James Allen Caravayo previously challenged a special condition of supervised release absolutely prohibiting him from dating anyone with children under the age of eighteen. He prevailed. See United States v. Caravayo, 809 F.3d 269 (5th Cir. 2015). We ordered resentencing but indicated that the special condition may yet be proper depending on the findings made by the sentencing judge on remand. Id. at 276. On remand, the district court struck the dating restriction altogether and instead required that if "the defendant begins to date anyone with children under the age of 18, he must immediately notify the probation officer." Caravayo again appeals.
Caravayo pleaded guilty to possession of child pornography in violation of 18 U.S.C. § 2252, served a prison sentence, and is now on supervised release. In 2014, his supervised release was revoked due to a Texas misdemeanor conviction. At the revocation hearing, the district court imposed a 90-day sentence and re-imposed all prior conditions of supervised release. Caravayo, however, successfully appealed from Special Condition Six, which prohibited him from "dat[ing any] women/men who have children under the age of eighteen." We ruled in Caravayo's favor "[b]ecause the district court made no specific factual findings" establishing that the condition "was reasonably related to one of the four factors under [18 U.S.C.] § 3553(a), and because the record d[id] not clearly substantiate such a relationship." Id. at 275.
While that appeal was pending, Caravayo was busy violating the terms of his supervised release. Most notably, he used the Internet to access a website ostensibly geared toward the "nudist" lifestyle—a website that included images of nude children as well as adults. The district court was aware of this violation when it held the revocation hearing on remand. While it struck Special Condition Six entirely, it imposed the special condition now challenged on appeal. This "notice condition" was appended to Special Condition One and requires Caravayo to immediately inform his probation officer if he begins dating anyone with children under the age of eighteen.
As amended, Special Condition One now requires that "[i]n the event that the defendant begins to date anyone with children under the age of 18, he must immediately notify the probation officer." Caravayo notes disagreement regarding what it means, in common parlance, to date someone. He contends the term is therefore impermissibly vague and ambiguous—that it does not afford him fair notice of what conduct is required, or prohibited. In the first appeal on this matter, however, he made no objection whatsoever to that very same word, which also appeared in the prior Special Condition Six—"date." Special Condition Six presented the same (supposed) risk; it prohibited Caravayo from dating certain people but did not separately define what it meant to date.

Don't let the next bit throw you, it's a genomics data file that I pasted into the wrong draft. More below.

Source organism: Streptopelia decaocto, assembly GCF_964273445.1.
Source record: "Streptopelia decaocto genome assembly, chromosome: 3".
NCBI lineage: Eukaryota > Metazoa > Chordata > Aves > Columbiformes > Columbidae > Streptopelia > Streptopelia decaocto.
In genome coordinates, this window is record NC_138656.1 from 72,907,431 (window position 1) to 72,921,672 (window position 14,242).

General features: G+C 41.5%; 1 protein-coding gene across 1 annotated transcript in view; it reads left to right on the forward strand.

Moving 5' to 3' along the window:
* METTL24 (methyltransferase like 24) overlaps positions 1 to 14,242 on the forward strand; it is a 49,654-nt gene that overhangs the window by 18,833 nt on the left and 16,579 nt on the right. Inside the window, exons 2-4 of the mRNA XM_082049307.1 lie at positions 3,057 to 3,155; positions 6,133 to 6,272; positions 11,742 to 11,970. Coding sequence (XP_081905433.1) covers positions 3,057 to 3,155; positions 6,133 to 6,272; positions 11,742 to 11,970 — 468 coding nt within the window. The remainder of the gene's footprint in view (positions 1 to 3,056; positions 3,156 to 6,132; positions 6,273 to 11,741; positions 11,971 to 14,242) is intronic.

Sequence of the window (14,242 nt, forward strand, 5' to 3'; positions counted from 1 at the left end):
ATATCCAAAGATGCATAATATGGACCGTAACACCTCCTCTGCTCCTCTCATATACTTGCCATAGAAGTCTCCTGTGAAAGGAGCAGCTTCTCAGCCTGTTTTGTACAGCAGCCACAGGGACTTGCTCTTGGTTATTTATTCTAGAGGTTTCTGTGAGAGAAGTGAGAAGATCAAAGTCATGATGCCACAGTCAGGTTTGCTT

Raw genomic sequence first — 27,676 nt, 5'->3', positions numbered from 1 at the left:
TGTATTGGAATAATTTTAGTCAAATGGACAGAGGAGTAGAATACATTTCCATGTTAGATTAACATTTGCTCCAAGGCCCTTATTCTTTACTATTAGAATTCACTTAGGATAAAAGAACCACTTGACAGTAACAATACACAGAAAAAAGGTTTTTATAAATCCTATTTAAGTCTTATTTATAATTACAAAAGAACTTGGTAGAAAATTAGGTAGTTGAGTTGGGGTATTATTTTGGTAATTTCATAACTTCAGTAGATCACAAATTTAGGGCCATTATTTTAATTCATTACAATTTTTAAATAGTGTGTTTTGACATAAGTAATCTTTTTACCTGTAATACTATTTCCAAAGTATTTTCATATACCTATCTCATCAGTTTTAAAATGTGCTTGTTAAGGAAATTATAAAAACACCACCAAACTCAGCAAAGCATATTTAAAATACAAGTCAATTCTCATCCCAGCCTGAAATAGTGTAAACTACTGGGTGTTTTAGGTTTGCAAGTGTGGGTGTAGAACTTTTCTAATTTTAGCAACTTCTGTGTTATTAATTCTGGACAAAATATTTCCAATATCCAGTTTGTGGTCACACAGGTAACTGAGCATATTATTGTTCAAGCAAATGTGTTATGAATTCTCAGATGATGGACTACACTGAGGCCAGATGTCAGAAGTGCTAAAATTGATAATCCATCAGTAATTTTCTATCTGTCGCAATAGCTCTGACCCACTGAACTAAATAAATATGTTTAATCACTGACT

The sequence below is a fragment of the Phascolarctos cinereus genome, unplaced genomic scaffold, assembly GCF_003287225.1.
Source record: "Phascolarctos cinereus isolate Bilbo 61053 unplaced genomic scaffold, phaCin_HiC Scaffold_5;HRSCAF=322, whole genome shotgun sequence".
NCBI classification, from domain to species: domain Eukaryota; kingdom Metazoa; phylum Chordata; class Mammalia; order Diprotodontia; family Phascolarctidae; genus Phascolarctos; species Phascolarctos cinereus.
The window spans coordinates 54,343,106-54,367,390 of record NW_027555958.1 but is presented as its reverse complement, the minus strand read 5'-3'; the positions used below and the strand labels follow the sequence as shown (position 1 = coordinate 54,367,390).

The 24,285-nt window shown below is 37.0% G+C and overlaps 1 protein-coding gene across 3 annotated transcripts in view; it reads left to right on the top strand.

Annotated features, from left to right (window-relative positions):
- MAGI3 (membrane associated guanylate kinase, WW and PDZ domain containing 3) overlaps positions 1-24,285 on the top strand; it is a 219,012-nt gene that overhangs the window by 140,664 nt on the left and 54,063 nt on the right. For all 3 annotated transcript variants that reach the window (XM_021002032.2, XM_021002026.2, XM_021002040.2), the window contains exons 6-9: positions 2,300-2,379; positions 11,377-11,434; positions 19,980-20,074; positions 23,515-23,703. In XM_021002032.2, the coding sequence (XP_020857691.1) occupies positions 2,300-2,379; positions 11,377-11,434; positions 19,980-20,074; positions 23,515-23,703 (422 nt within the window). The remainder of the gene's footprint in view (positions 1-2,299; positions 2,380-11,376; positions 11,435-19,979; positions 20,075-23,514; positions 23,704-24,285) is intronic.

When an argument is not made on appeal and is thus waived, that waiver applies to any subsequent appeal. Lindquist v. City of Pasadena Texas, 669 F.3d 225, 239 (5th Cir. 2012). "The doctrine promotes procedural efficiency and `prevents the bizarre result that a party who has chosen not to argue a point on a first appeal should stand better as regards the law of the case than one who had argued and lost.'" Id. at 239-40 (quoting Nw. Indiana Tel. Co. v. F.C.C., 872 F.2d 465, 470 (D.C. Cir. 1989)). This rule applies here.
Our prior opinion did not establish the law of the case because it did not decide (either expressly or "by necessary implication") whether there was any constitutional problem with a special condition that is triggered when the defendant begins to "date." See In re Felt, 255 F.3d 220, 225 (5th Cir. 2001) (quoting Browning v. Navarro, 887 F.2d 553, 556 (5th Cir. 1989)). But the fact of this second appeal does not provide Caravayo an opportunity to make an argument that he should have made in the first appeal. Appeals taken from a defendant's resentencing on remand must be limited to new issues that materialized at resentencing and cannot raise an argument that should have been presented in the first appeal.